Vision begins when light detecting photoreceptors in the outer retina sense and respond to visual input and relay this information to interneurons. Both the development of these connections and their long-term integrity must be precisely regulated in space and time to ensure visual information is correctly relayed. Understanding the mechanisms that coordinate these events is central to understanding the basis of many visual diseases. We have identified that the serine-threonine kinase LKB1 is differentially required for the emergence and long- term fidelity of the outer retina. Our preliminary evidence suggests that deletion of LKB1 during development inhibits outer retina synaptic formation, while deletion in adulthood causes premature synaptic decline. We are therefore extremely interested to understand how LKB1 orchestrates these distinct processes at both the cellular and molecular level. Our preliminary evidence suggests that the cells and signaling pathways that initiate and regulate these events are independent. Adults require LKB1 signaling in rods to ensure the organization of their synapses, while development of the outer retina requires LKB1 driven extension of cone axons. Moreover, LKB1 signals through district pathways to mediate these events: in adults LKB1 controls synaptic fidelity through the AMP activated kinase AMKP, while LKB1 functions independently of AMPK in development.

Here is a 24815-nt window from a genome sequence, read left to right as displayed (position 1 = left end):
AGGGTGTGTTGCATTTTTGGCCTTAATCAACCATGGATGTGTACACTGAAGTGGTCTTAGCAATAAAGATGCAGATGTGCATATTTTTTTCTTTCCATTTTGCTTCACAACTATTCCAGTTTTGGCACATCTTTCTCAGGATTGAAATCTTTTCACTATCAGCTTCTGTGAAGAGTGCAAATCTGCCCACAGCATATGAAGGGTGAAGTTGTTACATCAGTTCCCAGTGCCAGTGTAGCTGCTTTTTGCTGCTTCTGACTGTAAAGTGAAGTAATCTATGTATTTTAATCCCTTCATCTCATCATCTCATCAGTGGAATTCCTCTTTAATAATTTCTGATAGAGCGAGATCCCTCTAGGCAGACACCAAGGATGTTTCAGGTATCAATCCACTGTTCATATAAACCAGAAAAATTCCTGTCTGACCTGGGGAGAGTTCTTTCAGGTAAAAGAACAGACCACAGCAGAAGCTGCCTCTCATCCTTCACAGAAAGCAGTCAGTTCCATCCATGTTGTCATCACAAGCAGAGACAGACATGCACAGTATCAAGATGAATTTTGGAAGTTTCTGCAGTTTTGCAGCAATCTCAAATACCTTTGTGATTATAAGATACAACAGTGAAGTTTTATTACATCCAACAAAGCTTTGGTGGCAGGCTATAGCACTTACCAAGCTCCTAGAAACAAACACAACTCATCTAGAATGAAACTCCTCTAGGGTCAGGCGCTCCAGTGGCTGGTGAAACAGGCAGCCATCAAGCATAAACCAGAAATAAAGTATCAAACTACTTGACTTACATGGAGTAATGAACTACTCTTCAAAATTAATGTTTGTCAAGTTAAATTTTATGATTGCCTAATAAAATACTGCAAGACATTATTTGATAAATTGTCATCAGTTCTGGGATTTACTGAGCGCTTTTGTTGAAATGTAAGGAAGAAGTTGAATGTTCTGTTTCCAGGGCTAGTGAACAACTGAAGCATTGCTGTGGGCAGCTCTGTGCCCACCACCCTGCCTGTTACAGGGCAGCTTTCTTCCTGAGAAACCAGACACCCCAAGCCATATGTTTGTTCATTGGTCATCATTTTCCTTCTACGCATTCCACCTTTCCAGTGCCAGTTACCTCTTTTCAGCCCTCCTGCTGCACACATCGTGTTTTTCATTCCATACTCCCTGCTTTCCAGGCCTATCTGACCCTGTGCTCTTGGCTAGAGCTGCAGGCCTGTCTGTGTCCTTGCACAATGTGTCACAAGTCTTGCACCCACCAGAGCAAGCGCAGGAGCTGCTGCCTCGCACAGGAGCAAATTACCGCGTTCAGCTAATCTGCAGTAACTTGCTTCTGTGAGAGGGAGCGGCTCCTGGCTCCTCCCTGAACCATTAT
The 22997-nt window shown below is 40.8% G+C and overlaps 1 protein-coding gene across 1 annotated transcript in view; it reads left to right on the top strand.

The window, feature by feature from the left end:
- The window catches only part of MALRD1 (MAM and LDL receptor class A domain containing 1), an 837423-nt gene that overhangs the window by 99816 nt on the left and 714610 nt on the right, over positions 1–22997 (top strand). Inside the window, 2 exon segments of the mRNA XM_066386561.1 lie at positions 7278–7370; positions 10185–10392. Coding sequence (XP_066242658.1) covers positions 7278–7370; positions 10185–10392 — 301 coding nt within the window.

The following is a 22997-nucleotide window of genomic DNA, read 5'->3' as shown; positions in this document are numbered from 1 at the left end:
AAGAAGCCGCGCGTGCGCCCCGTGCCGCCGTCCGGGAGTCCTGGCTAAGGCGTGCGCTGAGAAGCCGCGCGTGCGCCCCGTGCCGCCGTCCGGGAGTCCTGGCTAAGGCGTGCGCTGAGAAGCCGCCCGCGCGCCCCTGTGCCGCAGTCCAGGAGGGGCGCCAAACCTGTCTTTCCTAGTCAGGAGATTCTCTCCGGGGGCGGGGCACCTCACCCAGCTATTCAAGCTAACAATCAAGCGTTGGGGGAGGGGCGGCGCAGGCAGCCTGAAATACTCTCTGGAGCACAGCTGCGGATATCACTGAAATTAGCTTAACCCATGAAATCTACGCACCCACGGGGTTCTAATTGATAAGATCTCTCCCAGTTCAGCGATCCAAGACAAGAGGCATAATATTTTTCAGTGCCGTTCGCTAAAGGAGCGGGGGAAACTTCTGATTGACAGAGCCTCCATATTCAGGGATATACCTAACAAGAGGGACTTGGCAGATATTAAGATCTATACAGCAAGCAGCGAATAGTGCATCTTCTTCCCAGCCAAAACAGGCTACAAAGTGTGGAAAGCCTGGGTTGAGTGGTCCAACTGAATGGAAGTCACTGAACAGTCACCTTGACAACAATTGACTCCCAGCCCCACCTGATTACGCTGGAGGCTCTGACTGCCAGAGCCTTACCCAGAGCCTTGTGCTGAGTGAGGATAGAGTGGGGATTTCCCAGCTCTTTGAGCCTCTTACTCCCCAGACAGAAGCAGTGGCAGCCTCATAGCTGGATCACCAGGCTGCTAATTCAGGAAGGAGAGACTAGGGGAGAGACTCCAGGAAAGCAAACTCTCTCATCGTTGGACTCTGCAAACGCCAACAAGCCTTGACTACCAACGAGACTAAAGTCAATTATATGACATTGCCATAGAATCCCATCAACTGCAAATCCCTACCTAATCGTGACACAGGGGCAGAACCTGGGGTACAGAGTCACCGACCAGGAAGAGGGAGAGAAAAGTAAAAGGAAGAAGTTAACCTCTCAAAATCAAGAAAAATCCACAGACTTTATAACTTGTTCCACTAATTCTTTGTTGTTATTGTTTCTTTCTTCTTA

Our first Aim will determine the precise cellular requirement for LKB1 in the outer retina during development and adulthood using cell-specific knockout mice, live imaging, and single cell reconstruction. We will also interrogate the impact of outer retina defects on the molecular organization the synapses that reside there using 3D nanoscopic imaging techniques.
Our second aim will determine the mechanism by which LKB1 functions using genetic analyses of LKB1-kinase pathways and cell-specific transcriptional approaches. Finally, we will test whether manipulating AMPK or other targets can prevent or reverse visual decline. These studies will lead to the identification of novel molecular pathways for manipulating retina circuits that may ultimately be useful for repairing them.
Defects in outer retina neurons are a significant cause of visual decline. We have identified a new gene, LKB1, that is differentially required in development and in adults for organizating neurons in the outer retina and ensuring that they connect properly. We believe that understanding the molecular underpinnings of visual circuit integrity in the outer retina will open new theraputic avenues for preventing or perhaps reversing vision loss.